Brett Neilson and Ned Rossiter
Moving through the Burrabazar district along Kolkata’s Strand the immediate buzz of hustling and trade obscures the crumbling warehouses that line the thoroughfare. According to a popular saying, ‘Everything is available in Burrabazar’. This ethos of ready supply, at least for those who are prepared to haggle (and almost everyone is), comes with an infrastructural and informational layer. ‘Everyone wants to buy cheap and sell dear’, writes Clifford Geertz in a classic article on the bazaar economy from the 1970s. ‘In the bazaar information is poor, scarce, maldistributed, inefficiently communicated, and intensely valued’. What are the material conduits that support this game of information procurement and coveting and what are the historical and political conditions that have allowed it to flourish?
In the late nineteenth century no one would have guessed that the foothill hamlet of Saktigarh would become the bustling urban agglomerate of Siliguri. The introduction of the Darjeeling Himalayan Railway (DHR) in the 1880s increased the importance of this township where the Corleones of Calcutta Culture – the Dasses, the Boses, and the Tagores – would break their rail journeys on the way to the hills. The tea trade that the DHR helped to promote led to the expansion of the land and labour market as well as the establishment of Marwari kothis in an area that extended the informal capital and credit market. However, what transformed the scene radically was the partition of South Asia.
The formation of East Pakistan created a geographical barrier in the northeast of India. The narrow Chicken’s Neck – formally known as the Siliguri Corridor, which at one point is less than 23 km wide – remained the connecting bridge between the northeast and the rest of the country. Siliguri found itself elevated to a position of geostrategic importance. Wedged between Bangladesh to the south and west and China to the north, Siliguri has no access to the sea closer than Calcutta, which is on the other side of the corridor. Between Sikkim and Bhutan lies the Chumbi Valley, a dagger-like protrusion of Tibetan territory into India. A Chinese military advance of less than 130 km could in theory cut off Bhutan, part of West Bengal and all of North-East India, an area containing almost 50 million people, from the rest of India. Such a situation almost came to pass during the war between India and China in 1962. Consequently there is a massive military concentration in the area.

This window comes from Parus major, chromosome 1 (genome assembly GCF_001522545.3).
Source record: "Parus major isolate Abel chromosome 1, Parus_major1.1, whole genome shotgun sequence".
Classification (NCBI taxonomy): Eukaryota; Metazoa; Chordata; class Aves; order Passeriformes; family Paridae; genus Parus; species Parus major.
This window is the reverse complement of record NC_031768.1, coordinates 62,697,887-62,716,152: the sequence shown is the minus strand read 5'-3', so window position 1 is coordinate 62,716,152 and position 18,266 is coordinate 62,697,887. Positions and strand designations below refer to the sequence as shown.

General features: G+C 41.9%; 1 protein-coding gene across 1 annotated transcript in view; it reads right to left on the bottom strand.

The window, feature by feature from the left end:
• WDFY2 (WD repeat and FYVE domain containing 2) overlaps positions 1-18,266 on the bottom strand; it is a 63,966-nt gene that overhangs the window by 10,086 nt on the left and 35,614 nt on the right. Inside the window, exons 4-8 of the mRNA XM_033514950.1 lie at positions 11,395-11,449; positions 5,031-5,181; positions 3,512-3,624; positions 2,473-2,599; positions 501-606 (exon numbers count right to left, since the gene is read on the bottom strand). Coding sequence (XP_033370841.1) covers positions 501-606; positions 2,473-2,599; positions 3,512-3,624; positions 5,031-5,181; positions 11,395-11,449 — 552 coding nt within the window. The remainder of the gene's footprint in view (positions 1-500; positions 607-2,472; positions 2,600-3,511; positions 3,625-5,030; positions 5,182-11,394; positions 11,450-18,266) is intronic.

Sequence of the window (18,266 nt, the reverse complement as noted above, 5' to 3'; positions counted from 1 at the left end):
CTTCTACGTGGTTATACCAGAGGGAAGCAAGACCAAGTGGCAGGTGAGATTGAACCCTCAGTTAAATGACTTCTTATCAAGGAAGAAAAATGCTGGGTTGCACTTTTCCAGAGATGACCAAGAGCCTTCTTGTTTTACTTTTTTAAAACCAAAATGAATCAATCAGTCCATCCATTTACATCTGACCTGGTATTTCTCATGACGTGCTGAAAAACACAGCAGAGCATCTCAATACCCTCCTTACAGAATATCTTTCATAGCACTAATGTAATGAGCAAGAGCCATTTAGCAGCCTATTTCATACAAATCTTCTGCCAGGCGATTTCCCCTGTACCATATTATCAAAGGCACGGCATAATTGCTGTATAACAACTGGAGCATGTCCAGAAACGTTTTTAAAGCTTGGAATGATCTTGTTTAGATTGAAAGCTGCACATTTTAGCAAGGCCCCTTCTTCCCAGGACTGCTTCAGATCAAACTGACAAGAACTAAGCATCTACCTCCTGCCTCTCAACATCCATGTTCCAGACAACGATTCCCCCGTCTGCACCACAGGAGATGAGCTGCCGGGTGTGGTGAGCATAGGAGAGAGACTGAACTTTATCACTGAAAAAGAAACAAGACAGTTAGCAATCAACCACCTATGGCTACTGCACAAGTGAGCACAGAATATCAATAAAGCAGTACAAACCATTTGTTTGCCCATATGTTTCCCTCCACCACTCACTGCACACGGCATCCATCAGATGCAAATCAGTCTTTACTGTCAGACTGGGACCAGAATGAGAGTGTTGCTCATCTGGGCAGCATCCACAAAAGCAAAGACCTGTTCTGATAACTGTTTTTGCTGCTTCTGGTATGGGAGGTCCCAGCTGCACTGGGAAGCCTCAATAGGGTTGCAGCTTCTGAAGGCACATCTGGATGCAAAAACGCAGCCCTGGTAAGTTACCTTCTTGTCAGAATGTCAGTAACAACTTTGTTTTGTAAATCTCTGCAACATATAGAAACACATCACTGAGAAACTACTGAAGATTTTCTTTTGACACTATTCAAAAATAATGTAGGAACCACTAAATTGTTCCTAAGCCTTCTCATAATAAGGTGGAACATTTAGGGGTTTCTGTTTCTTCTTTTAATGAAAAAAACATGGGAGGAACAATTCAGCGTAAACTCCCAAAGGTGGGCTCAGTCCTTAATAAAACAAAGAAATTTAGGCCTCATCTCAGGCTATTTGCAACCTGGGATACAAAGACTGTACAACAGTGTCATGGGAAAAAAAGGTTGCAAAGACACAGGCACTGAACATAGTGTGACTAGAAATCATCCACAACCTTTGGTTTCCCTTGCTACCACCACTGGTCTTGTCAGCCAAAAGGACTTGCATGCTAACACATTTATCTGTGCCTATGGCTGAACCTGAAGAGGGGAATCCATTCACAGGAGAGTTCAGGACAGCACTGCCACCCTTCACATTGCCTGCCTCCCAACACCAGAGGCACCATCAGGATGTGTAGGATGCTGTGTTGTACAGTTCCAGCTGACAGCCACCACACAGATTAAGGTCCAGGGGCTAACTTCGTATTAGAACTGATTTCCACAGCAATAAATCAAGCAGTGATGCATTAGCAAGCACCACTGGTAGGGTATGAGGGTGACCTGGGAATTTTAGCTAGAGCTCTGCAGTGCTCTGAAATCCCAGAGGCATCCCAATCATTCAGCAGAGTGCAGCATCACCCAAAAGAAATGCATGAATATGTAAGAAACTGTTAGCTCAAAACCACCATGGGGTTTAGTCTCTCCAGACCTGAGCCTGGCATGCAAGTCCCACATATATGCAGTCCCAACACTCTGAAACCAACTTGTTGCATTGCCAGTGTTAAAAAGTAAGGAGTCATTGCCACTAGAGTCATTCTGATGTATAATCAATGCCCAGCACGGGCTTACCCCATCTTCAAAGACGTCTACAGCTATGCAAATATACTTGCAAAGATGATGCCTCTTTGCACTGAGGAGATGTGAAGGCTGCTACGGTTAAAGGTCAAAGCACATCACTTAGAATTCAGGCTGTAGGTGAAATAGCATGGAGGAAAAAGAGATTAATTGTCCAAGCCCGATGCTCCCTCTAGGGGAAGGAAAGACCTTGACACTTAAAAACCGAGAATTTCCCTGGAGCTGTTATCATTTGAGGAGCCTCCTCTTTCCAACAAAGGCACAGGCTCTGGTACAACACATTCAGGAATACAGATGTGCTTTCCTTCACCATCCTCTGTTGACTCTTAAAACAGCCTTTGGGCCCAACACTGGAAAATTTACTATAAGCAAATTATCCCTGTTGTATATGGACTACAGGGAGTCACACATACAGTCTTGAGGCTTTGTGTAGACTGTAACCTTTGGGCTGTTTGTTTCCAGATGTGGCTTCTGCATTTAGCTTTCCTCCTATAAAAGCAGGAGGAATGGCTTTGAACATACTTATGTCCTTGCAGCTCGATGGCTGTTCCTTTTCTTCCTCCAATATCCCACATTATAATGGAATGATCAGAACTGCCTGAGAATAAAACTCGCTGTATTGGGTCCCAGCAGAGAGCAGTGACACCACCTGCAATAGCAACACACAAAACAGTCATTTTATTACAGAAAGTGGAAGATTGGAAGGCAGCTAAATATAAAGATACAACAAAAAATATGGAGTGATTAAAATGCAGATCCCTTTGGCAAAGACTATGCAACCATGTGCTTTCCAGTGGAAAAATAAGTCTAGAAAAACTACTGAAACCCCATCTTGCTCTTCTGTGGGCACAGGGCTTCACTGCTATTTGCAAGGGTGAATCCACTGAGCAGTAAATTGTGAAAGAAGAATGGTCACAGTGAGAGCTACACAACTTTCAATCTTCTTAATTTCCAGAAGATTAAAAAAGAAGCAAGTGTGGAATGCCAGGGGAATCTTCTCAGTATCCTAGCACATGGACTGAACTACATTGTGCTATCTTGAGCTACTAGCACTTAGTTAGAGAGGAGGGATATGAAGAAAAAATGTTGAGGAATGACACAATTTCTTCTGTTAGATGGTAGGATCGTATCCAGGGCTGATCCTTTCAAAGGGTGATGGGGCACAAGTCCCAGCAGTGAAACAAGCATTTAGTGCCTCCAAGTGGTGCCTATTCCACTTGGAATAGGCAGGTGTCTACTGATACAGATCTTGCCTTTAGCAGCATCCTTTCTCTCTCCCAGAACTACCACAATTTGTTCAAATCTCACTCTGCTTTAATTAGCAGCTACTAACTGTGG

Shramik Bhavan, at Ranichak, Haldia, has been considered to be at the centre of all labour mobilization and unrest in the region for many years now. Until 2011, when the state government was formed by Trinamul Congress (TMC), for the first time after a 34 year rule by the Communist Party of India (Marxist) [CPM] and its allies, Shramik Bhavan not only housed the local supremo and Member of Parliament, Lakshman Seth, it was also the headquarters for both the party and the labour union (Centre for Indian Trade Unions – CITU). There were rooms for meetings, spaces for visitors to stay, as well as an elaborate courtyard, murals on the wall and a photocopy shop. Across the road was a statue of Lenin – since 2015 it had started to crumble, and by early 2016, the metal had been removed and sold for scrap, the pedestal used to stack hay instead. After CPM’s loss at the general elections, however, the building was ransacked, window panes smashed, electricity and water cut off, making the building look far older that it actually is. A couple of red flags fluttering on the first floor balcony nevertheless attested to the CPM’s continuing association with the building, and I decided to start my research on Haldia port from this iconic, yet much abused, site.
‘Arriving in a port is always like coming home’. This was my thought upon seeing the cranes and containers as I arrived in Haldia Docks south of Kolkata. While I grew up in a German town that made a living from shipbuilding in the North Sea, I now reside near the port of Piraeus in Greece. The aesthetics of tankers, cranes and containers, or simply the sound of ships’ horns or the sea gulls that seem to exist in every harbour of the world, always invoke a comforting familiarity. On the other hand, all the harbour cities that I have called home share also the same disadvantage, a common precariousness in terms of the conditions of the working population. In Haldia it was not only the similarities but also the contrasts that struck me.